Flu Fear

This morning’s newspaper ads were quite enlightening.  Apparently, it isn’t enough to be a germophobe who washes their hands repeatedly and practically drinks the hand sanitizers that are popping up all over in stores and libraries.  No, evidently I am now supposed to purchase a Flu & Germ Protection supply kit for each person in my family.  I kid you not. Check out this week’s Target ad on page 6. The Right Response Kit includes flu and germ protection supplies and is clearly labeled “Buy One for Each Person.”  It includes vinyl gloves, hand sanitizer and a face mask.  Yup, one for each person.  That means I should be buying 6 kits at $9.99 to make sure my entire household is covered for the upcoming flu season. 

Or, I could just get the flu shot, right? 

I hate how the flu shot is being pushed this year, especially the swine flu shot.  One headline that caught my eye recently read like this: “1 in 3 pregnant women die from H1N1”  Wow!  Those are impressive (and scary) statistics!  If I were a pregnant woman I’d run right out and get that shot. I don’t want to die!  That is a knee-jerk reaction.  None of us wants our children to be put in harm’s way. No one wants to get a deadly flu virus. Headlines like this have one purpose, and one purpose only- to get the public scared enough to get vaccinated.  That one in three statistic?  I read the rest of the article, but not everyone would.  According to the article, of the 700 confirmed cases of swine flu in pregnant women (and remember, they had to be pretty sick to go to the doctor to have it confirmed. Most people do NOT go to the doctor with their flu symptoms) 28 died.  Now, I’m not a math whiz, but I’m pretty sure 28 out of 700 is not 1 in 3.  So, where did that 1 in 3 headline come from?  Well, of that original 700 confirmed cases of swine flu in pregnant women, 84 were hospitalized, and of those hospitalized, 28 died.  Well, when I took statistics in college, this was called a skewed statistic. First of all, what about the 700 who had the flu but didn’t go to the doctor?  Or the 800?  Or the 1200?  We don’t know how many pregnant women had the flu and didn’t go to the doctor to have it confirmed, so right away we are dealing with a statistical number of pregnant women who are very, very ill in the first place.  Of those 700 very, very ill women, 84 were so sick they ended up being admitted to the hospital.  Of those very, very ill pregnant women, 28 died. A tragedy, yes, but hardly the 1 in 3 that the headline implied.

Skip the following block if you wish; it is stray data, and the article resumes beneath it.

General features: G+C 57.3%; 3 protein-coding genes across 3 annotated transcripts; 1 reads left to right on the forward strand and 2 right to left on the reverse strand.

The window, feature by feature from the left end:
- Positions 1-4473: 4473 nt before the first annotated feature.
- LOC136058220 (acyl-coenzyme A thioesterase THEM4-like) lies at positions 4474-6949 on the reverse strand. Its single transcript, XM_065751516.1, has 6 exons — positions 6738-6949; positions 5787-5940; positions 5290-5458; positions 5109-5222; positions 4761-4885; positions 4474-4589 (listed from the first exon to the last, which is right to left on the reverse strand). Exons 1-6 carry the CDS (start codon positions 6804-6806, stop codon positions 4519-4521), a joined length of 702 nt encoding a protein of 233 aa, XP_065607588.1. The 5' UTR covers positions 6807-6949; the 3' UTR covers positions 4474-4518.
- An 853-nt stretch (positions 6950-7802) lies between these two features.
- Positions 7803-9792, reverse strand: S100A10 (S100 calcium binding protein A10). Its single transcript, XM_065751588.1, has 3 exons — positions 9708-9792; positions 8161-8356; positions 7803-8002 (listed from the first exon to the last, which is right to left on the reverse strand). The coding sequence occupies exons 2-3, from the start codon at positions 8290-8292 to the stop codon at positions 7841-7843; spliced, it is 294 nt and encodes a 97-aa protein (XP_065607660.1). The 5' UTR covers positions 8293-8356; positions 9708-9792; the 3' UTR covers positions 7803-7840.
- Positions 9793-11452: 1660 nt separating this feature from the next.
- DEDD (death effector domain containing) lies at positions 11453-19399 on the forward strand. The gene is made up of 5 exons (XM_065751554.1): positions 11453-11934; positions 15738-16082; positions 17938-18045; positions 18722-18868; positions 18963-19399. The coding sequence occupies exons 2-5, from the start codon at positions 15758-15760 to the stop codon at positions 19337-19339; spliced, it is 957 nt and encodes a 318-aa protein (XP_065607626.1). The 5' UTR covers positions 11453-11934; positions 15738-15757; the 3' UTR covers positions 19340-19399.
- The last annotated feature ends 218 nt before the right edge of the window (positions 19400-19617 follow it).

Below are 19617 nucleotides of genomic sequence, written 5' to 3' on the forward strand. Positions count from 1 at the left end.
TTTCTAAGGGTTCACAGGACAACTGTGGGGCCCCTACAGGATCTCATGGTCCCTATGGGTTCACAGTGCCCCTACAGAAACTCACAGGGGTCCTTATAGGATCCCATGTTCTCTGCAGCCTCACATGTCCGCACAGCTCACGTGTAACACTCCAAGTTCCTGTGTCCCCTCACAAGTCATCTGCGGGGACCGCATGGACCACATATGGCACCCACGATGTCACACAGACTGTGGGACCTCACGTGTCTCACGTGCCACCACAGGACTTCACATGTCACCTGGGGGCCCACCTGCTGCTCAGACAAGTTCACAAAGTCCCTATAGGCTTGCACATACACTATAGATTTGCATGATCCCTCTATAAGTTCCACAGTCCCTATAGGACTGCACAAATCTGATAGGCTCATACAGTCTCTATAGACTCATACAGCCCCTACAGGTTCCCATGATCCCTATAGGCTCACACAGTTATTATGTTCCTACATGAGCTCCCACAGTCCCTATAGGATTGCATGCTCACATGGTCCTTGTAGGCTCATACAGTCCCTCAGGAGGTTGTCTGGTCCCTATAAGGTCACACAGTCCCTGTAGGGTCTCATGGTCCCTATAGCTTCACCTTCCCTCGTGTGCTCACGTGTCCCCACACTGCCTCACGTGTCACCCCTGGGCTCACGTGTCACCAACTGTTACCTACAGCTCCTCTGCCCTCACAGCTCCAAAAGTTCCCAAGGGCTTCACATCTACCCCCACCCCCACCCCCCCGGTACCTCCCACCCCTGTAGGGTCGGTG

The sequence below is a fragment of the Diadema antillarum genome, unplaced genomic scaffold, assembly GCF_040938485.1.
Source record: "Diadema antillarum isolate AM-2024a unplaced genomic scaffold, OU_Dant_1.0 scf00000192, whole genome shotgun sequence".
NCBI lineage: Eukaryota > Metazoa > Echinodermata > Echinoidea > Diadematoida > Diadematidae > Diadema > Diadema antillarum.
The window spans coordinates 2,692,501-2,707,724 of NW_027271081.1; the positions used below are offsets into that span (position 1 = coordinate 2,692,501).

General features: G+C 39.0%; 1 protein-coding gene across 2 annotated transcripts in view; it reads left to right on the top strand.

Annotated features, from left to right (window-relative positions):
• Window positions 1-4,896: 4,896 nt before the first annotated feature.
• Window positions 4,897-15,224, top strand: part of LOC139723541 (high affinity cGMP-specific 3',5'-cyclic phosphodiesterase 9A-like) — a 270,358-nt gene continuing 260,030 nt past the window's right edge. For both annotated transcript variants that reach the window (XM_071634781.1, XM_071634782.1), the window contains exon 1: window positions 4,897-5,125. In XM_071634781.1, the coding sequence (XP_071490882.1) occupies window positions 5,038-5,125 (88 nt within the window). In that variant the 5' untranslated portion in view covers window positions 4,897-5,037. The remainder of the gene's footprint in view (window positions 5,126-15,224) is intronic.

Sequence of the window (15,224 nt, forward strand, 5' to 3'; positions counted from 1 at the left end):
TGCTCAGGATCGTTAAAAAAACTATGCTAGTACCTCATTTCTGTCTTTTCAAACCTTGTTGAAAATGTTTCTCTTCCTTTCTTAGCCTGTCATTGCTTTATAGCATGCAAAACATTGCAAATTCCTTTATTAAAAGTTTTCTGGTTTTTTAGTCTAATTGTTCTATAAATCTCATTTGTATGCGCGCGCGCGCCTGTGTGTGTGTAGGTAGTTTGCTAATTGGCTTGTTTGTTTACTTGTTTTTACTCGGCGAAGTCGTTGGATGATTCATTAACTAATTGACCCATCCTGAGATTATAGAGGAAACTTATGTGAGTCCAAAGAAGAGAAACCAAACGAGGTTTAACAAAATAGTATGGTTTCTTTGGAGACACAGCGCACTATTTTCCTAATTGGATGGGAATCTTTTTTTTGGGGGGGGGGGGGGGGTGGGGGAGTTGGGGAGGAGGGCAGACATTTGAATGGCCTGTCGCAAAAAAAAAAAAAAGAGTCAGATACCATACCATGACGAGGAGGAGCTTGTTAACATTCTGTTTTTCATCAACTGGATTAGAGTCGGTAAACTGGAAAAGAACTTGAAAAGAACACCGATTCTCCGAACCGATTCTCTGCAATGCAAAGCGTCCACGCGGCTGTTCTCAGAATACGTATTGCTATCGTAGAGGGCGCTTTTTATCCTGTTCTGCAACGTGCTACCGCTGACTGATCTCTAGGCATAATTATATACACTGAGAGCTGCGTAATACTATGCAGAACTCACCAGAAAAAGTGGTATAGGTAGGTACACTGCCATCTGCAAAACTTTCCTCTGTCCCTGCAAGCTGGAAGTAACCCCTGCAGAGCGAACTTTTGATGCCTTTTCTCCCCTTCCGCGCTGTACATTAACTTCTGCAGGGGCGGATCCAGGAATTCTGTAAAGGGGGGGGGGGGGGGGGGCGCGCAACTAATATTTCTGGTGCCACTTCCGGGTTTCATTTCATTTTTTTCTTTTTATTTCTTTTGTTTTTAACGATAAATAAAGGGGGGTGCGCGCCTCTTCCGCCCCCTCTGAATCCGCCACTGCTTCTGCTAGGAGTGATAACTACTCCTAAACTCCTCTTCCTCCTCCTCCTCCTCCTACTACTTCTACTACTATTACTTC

Now, consider this.  When my husband completed cancer treatment in the Fall of 2006 he was strongly advised to have the flu shot, more so than the usual push for vaccination.  We seriously considered it.  The last thing either of us wanted was for him to get sick when his immune system was too weak to fight an illness.  I even e-mailed a wonderful doctor who had written a book about immunizations to ask his opinion.   His reply was that we needed to consider the fact that if my husband’s immune system was weakened, then he was also more susceptible to the side effects of the shot.  Good point.  We hesitated, and delayed making a decision.  Then at a November appointment, where David was assured that his immune system had fully repaired itself  (despite the fatigue he was still experiencing) he was again urged to get the flu shot.  “Because of your cancer treatment,” one of the nurses said. 

“But you just got through telling me my immune system was at my pre-cancer state, that it has repaired itself,” he pointed out.

That stumped them.